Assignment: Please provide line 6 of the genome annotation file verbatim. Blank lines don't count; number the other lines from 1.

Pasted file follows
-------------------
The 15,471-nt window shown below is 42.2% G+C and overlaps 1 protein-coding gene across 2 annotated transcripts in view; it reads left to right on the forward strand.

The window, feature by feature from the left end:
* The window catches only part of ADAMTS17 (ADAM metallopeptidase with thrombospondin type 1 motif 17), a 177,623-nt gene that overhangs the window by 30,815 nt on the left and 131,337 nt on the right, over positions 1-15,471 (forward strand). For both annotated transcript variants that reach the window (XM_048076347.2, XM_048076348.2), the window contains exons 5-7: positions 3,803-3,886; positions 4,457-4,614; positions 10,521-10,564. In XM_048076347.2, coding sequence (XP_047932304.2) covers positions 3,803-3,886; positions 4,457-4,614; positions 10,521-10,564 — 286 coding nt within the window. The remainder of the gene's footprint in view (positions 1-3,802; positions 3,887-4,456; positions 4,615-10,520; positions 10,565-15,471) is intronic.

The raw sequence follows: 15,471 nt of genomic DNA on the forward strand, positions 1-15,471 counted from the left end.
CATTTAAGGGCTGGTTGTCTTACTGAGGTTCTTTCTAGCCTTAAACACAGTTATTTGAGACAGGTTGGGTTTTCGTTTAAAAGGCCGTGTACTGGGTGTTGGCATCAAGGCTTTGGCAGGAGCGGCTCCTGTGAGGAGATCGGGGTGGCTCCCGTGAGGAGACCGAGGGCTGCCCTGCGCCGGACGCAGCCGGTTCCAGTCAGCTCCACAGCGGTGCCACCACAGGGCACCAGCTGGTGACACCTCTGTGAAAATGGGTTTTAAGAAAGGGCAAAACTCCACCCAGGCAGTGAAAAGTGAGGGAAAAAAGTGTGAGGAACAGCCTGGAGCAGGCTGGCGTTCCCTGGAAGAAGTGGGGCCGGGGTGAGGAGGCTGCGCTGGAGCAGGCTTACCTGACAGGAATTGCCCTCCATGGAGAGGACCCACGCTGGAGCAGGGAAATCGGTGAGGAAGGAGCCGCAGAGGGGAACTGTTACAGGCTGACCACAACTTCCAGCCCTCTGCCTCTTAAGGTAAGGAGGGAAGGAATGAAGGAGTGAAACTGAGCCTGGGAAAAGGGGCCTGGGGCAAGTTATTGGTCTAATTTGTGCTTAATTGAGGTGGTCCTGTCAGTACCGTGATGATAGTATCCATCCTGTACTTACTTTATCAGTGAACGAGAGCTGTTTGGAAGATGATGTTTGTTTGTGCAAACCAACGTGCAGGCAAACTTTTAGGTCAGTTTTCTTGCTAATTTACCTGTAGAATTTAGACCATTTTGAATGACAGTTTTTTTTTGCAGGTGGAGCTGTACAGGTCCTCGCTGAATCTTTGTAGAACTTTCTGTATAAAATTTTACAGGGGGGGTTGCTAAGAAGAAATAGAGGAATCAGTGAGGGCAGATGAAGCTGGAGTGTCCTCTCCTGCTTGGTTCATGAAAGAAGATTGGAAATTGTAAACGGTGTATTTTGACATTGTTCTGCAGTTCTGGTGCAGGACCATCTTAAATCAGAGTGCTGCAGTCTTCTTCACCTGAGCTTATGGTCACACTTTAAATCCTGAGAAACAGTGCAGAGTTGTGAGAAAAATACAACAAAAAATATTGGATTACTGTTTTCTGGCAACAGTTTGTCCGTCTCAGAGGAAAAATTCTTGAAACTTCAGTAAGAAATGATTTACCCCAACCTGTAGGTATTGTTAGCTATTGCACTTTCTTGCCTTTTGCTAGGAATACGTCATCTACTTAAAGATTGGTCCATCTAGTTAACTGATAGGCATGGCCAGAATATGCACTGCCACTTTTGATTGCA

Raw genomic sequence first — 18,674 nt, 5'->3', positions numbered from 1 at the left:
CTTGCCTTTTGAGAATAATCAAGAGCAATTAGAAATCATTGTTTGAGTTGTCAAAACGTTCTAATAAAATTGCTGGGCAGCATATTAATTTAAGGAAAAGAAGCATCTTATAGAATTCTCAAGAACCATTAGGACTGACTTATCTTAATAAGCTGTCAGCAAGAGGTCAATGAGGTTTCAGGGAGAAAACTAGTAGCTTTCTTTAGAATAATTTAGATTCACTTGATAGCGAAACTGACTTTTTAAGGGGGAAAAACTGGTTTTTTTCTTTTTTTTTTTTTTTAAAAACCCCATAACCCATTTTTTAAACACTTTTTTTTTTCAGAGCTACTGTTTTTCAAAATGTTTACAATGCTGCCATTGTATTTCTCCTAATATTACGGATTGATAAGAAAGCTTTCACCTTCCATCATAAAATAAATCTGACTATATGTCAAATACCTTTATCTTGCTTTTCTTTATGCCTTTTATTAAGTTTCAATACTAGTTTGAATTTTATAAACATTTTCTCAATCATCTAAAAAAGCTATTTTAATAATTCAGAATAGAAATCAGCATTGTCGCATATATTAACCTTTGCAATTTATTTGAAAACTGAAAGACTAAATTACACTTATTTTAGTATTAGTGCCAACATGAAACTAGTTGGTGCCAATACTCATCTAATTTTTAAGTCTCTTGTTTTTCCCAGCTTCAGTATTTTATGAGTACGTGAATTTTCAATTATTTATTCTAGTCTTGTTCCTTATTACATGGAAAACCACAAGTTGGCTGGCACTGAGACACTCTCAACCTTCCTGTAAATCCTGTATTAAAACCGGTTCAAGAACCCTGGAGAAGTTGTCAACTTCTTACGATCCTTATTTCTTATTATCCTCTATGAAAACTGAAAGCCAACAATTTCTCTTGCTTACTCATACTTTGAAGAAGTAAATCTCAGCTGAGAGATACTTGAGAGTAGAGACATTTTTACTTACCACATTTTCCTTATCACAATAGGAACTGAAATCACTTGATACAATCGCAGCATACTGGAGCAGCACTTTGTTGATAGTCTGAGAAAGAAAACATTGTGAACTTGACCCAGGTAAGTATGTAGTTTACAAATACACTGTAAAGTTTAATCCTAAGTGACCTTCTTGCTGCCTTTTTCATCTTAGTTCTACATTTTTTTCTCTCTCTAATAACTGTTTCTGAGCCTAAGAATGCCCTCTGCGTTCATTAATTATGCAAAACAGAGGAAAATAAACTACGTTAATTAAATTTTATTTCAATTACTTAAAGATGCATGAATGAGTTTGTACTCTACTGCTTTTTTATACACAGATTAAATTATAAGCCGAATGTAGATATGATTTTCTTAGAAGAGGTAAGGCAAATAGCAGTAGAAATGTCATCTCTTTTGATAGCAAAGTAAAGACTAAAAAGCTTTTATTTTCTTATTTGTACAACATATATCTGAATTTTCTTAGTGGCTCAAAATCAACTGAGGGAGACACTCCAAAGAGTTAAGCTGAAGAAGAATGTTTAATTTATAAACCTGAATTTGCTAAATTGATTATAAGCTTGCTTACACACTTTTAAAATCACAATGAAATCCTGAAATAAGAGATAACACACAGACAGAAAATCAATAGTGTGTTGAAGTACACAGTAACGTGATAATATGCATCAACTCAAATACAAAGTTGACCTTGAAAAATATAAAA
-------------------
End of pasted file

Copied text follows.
Raw genomic sequence first — 18,674 nt, 5'->3', positions numbered from 1 at the left: